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    My daily writing--emails, journal entries, marginalia, more emails, blog posts, and tweets--shapes me as a writer, helping and hindering the big stuff I'm trying to accomplish. Every word counts.

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In Search of Lost Pleasure

Call me what you will–brave, haughty, whatever. I’m reading Proust. Just an hors d’oeuvre, really. The overture from Swann’s Way, the first of the seven volumes of In Search of Lost Time, translated into English. My introduction to it made me approach with caution. The piece is included in an anthology we’re using as the common reading for first-year students. My friend, who was involved with selecting pieces for the anthology, told me it was the “longest six pages I’ve ever read,” but interesting. So I’ve been full of dread and curiosity, as I might be if inching toward the edge of a bottomless pit.

Among a preponderance of raves I found online, the rare one-star reviews gave me pause, but only for a few seconds. In one, the reviewer offers the annoying cliche that she is in search of the time she lost reading the first volume (ooh, good one). Someone in her life wanted to discuss the book and encouraged her to read it. But she didn’t like it, thought it was too long. Evidently, it really fucking annoys her. Sounds like the same complaint offered by students asked to read any novel in any literature course at any point since time was found.

I’m intrigued (a little) when readers claim that they just want a story and wish all that writing wouldn’t get in the way. Gawd, why’d that Proust guy have to go and make things more complicated than they needed to be? To them, reducing the seven volumes to the size of a brochure would be the ultimate victory. They probably long for those page-turners, equating “quick reads” with effective writing. Effective, yes, if they want to consume books as quickly as possible. So many of us learned to equate reading enjoyment with fast consumption of books. I remember watching my friends gobble books so they could get an award for reading them. They got some kind of adhesive-backed prize for each book, maybe a gold star. Some of them read enough books to chair the Joint Chiefs of Staff.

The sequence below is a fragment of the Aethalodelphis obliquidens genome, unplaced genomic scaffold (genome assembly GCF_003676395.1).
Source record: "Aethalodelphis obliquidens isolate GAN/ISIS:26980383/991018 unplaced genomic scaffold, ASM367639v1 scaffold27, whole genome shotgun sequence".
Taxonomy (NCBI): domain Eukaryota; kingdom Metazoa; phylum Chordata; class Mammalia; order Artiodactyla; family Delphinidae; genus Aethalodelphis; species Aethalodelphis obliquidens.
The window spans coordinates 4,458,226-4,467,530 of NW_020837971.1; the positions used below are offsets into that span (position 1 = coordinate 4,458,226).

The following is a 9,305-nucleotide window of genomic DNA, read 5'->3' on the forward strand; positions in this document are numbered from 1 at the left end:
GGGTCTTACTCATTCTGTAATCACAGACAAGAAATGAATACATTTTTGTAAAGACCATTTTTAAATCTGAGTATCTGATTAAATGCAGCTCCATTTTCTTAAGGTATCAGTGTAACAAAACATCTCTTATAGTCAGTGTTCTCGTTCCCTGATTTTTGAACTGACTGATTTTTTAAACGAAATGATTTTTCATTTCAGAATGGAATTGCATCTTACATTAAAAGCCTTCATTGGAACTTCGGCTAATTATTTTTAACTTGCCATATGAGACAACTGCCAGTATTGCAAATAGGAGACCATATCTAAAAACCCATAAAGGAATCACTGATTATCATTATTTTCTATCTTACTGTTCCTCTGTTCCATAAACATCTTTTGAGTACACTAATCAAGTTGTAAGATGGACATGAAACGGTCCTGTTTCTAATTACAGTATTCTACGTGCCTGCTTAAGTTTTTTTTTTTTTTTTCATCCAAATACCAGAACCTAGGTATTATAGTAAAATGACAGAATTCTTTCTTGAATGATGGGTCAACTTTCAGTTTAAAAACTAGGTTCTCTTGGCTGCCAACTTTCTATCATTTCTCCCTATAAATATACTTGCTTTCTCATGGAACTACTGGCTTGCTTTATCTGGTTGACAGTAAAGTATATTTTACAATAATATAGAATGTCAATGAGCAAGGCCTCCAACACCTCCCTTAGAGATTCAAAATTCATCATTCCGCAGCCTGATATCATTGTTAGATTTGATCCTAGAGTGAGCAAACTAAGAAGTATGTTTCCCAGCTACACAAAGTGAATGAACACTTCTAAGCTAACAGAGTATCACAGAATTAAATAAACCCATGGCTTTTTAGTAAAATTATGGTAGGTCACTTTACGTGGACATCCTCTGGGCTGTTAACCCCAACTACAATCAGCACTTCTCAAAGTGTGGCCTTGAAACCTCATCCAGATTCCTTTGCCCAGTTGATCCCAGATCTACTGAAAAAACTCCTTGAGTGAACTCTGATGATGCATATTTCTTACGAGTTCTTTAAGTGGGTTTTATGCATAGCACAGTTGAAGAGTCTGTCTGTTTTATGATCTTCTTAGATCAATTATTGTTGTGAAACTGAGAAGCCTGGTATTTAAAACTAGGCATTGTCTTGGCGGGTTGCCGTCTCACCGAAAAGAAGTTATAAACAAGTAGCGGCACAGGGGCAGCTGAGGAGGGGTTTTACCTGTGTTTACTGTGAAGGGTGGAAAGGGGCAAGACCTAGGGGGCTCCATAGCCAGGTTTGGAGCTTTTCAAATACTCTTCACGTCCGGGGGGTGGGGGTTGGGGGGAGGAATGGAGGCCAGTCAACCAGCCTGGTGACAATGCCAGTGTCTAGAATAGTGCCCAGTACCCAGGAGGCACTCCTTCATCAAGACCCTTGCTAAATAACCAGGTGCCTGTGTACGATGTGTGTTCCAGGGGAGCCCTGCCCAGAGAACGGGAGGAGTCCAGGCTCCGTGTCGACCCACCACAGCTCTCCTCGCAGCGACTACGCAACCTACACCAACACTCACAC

My expectations are different. I’ve really enjoyed the six pages of the overture. It’s not because I was able to breeze through them. In fact, I can see how Proust might have made his point a little more concisely. But I understand that going pithy probably isn’t the purpose of this overture, nevertheless the volume or the entire series. The experience of reading it seems to be the point, so kairos takes over chronos. Some books just dare you to read them.

That kind of reading makes me want to write. Puts me in the mood. For the pleasure of writing, reading, then writing some more.

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